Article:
Fetzer Institute will present each a $100,000 prize at 2009 Peace Summit in Vancouver, Canada. is Holiness the Dalai Lama and Archbishop Emeritus Desmond Tutu will be awarded the Fetzer Institute’s Prize for Love and Forgiveness this Sunday at the 2009 Peace Summit in Vancouver. Each will receive a $100,000 monetary prize to support their work and a handcrafted, inscribed journal. The Archbishop Emeritus’ daughter, the Reverend Mpho Tutu, will accept the prize on his behalf.
The Institute’s Prize honors the courage and persistence with which His Holiness and Archbishop Emeritus Tutu have both worked to bring love, compassion and forgiveness to all that they do, as well as their ability to inspire these same impulses in others around the world.
“Love, compassion and forgiveness have the power to change, the power to heal and the power to transform any situation–no matter how violent or troubled–into something that is generative and life-giving,” said Tom Beech, president and CEO of the Institute. “The Dalai Lama and Archbishop Tutu are renowned, revered, respected and loved the world over. In giving this award, the Fetzer Institute celebrates their humanity and the consistency with which their lives stand for compassion in the face of isolation, love in the face of fear and forgiveness in the face of violence.”
By presenting the Institute’s first Prize for Love and Forgiveness jointly to both men, the Fetzer Institute recognizes the rich friendship and profound joy shared by His Holiness and Archbishop Emeritus Tutu. The men dedicate their lives to promoting human dignity–lending their voices and leadership to a broad spectrum of issues.
As part of the Fetzer Institute’s work to promote the awareness of the power of love, forgiveness and compassion, the Institute is the primary sponsor of the Charter for Compassion, a collaborative effort to build a peaceful and harmonious global community. The Charter is the result of noted author and scholar Karen Armstrong’s one wish to change the world. The Charter for Compassion will be unveiled formally in Washington, D.C., on Thursday, November 12, 2009.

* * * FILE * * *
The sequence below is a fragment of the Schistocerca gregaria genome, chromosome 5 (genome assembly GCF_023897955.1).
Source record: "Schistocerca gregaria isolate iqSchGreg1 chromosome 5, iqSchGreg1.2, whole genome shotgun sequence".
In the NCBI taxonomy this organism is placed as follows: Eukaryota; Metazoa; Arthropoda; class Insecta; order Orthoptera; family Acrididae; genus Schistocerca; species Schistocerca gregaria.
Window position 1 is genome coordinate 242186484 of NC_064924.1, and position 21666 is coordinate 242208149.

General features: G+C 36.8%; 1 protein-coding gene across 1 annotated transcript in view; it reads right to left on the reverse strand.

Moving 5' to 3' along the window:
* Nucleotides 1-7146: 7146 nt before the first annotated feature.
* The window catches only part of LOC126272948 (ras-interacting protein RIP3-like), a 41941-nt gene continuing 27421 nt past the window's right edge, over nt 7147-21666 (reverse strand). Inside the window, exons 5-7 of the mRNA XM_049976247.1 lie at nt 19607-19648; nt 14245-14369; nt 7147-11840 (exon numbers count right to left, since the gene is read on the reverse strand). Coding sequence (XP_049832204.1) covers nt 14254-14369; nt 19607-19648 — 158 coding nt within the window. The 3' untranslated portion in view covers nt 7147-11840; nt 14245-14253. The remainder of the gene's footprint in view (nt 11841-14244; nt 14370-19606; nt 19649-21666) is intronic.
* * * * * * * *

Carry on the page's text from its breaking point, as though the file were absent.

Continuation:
“As the Charter’s primary sponsor, Fetzer will have an exciting opportunity to support a worldwide conversation about the need for greater compassion in the world,” noted Shirley Showalter, Vice President of Programs.
Through the Prize, its sponsorship of the Charter for Compassion and other key programs, the Fetzer Institute hopes to inspire people everywhere to advance love and forgiveness in their own lives and communities–forming deeper connections and calling all people to act compassionately.
The award ceremony will be Web cast at 12:30 pm ET, Sunday, September 27. To view the Web cast, and to learn more about the Fetzer Prize for Love and Forgiveness and the Charter for Compassion, visit www.fetzer.org.
About the Fetzer Institute: The Fetzer Institute is a private operating foundation based in Kalamazoo, Mich. that engages with people and projects around the world to help bring the power of love, forgiveness and compassion to the center of individual and community life. Founded by broadcast pioneer John E. Fetzer, the Institute carries out its mission by sharing compelling stories of love and forgiveness at work in the world; by convening conversations to help community leaders explore the practical application of love and compassion in their work; and by supporting scientific research to understand how to increase the human capacity for love, compassion and forgiveness. While the Fetzer Institute is not a religious organization, it honors and learns from a variety of spiritual traditions.